“Surround yourself only with people who are going to take you higher.”
For women in the workplace, there has never been a more critical time to participate in a mentorship program. Over the course of the COVID pandemic, an unprecedented amount of women left the workforce to tend to at-home needs, especially childcare. The December 2020 jobs report indicated that women accounted for 100 percent of jobs lost. This loss of women in the workforce deeply impacted businesses from a strategic standpoint. This was a turning point for employers nationwide who realized women needed employers’ support outside of the workforce to be able to maintain their roles. Forward-thinking companies have found success in mentorship.
Mentorship can be powerful in enabling long-term success for an individual while enabling high success rates as an organization. Mentorship provides a safe space for aspiring leaders to learn from those who may have already walked their path. It offers the ability to exchange information that could support one’s performance, confidence, and curiosity in the workplace.
Now more than ever, the demand for women in the financial technology industry, and companies, in general, is increasing. DailyPay surveyed employees across America and found that 63% of people say that having female leaders in a company is good for business. With more female representation in the fintech space, it’s easier to cultivate a culture of mentorship and care.
My passion for mentorship, particularly for women, comes from my personal experience. When I first began looking for job opportunities, I was initially looking for teaching roles. At the time there was a shortage, and as a result, I decided to explore the business world. It was during my first role that I came across my first mentor. They were by my side, guiding and mentoring me into pursuing a marketing role.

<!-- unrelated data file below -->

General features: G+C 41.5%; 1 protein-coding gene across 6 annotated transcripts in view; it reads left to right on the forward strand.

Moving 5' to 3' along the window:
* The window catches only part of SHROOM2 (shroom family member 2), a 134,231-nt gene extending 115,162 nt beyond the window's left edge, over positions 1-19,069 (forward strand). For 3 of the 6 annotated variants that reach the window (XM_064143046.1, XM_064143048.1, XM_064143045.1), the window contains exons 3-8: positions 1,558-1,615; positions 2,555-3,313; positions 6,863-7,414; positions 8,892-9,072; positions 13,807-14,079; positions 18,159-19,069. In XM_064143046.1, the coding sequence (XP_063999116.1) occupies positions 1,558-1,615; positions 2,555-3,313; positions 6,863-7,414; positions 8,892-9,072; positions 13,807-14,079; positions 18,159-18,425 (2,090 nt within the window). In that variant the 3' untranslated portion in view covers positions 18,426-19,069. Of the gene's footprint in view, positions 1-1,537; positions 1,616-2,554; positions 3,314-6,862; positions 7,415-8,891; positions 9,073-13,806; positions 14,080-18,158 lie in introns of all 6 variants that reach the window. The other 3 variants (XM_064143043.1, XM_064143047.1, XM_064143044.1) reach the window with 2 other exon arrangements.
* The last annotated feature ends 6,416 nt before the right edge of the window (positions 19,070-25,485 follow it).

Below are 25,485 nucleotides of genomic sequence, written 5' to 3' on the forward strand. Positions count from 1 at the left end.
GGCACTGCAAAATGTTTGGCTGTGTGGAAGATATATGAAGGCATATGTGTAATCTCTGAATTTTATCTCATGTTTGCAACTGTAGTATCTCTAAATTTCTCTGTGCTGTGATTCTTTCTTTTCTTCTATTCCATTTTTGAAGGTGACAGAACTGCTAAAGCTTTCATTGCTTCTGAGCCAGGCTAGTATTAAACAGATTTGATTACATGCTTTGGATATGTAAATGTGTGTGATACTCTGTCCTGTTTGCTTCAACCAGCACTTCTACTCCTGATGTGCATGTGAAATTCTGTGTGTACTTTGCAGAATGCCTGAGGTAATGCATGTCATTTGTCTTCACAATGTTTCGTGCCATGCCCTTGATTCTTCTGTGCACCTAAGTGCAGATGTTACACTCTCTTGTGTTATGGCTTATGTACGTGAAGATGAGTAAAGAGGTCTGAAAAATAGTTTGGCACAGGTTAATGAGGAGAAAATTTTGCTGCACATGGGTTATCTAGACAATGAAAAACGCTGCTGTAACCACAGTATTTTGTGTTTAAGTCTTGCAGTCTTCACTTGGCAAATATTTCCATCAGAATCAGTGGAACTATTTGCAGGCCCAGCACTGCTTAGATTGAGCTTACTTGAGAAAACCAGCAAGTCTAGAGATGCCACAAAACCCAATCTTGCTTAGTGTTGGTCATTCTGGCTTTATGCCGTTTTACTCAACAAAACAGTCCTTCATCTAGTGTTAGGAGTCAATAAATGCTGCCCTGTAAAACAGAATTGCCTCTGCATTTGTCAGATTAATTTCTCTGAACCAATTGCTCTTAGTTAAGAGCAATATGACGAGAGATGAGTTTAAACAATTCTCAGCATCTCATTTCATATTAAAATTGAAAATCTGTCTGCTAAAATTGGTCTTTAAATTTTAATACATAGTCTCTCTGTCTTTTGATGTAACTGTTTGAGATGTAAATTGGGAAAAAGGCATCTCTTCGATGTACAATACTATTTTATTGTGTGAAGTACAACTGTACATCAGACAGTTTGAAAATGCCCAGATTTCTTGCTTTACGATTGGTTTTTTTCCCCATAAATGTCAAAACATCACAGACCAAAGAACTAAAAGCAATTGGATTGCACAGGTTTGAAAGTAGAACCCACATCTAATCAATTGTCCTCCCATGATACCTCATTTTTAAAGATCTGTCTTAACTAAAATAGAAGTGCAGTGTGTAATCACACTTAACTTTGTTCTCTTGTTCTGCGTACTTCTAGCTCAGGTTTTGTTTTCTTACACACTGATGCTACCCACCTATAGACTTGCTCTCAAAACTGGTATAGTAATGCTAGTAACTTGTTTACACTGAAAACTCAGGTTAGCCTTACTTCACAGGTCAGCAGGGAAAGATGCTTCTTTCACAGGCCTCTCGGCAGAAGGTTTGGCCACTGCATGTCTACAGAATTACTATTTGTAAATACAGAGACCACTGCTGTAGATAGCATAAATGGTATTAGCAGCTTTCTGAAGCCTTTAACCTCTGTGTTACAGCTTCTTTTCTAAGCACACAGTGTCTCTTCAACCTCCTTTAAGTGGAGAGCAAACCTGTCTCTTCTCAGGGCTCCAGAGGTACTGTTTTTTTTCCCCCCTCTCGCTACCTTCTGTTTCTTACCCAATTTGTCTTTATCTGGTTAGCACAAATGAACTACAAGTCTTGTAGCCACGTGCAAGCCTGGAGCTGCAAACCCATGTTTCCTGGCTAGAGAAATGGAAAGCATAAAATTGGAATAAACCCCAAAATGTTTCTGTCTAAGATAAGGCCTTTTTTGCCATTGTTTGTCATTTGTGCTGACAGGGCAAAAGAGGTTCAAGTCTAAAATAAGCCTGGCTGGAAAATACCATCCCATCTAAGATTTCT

Because of my experiences and the impact my mentor had in my life, I make it my mission to mentor where I can. In fact, studies show that 89% of those who have been mentored will also go on to mentor others. As the Chief Innovation and Marketing Officer at DailyPay, I incorporate aspects of mentorship within my marketing team. My three takeaways regarding female mentorship’s contribution to good business are:
Use mentorship to establish a positive female influence in the workplace. A positive female influence can go a long way, especially in male-dominated industries. You may ask, what does it take to become a positive female influence and how will it impact the workforce? In my opinion, a positive female influence can be empowering to the future female leaders of our time. Lead by example and be a leader that our future female leaders will want to emulate.
Supporting female inclusion and voice. According to a McKinsey & Company study, women remain significantly underrepresented in leadership. Yet, women have the power to influence decisions that can be extremely beneficial to businesses. Female-to-female mentorship can be encouraging when it comes to feeling heard in the workplace, especially among senior leaders.
Cultivating ideas that drive success. We’ve all heard at one point or another that it’s sometimes the shyest person in the room who has the best ideas. Through mentorship, be an ally to your mentor and support them in sharing their wildest ideas — these might be the most successful ideas for a business.
There is no limit to the impact of female mentorship on a businesses’ success. For any business or organization looking to establish a mentorship program, go for it! It’s never too late to create a mentorship program. For employees, embrace the opportunity to meet with your mentor, ask them questions about their time working in the industry or their experience in a different industry. Establish a safe line of communication and pick their brain!
Article contributed by:
Jeanniey Walden, Chief Innovation and Marketing Officer at DailyPay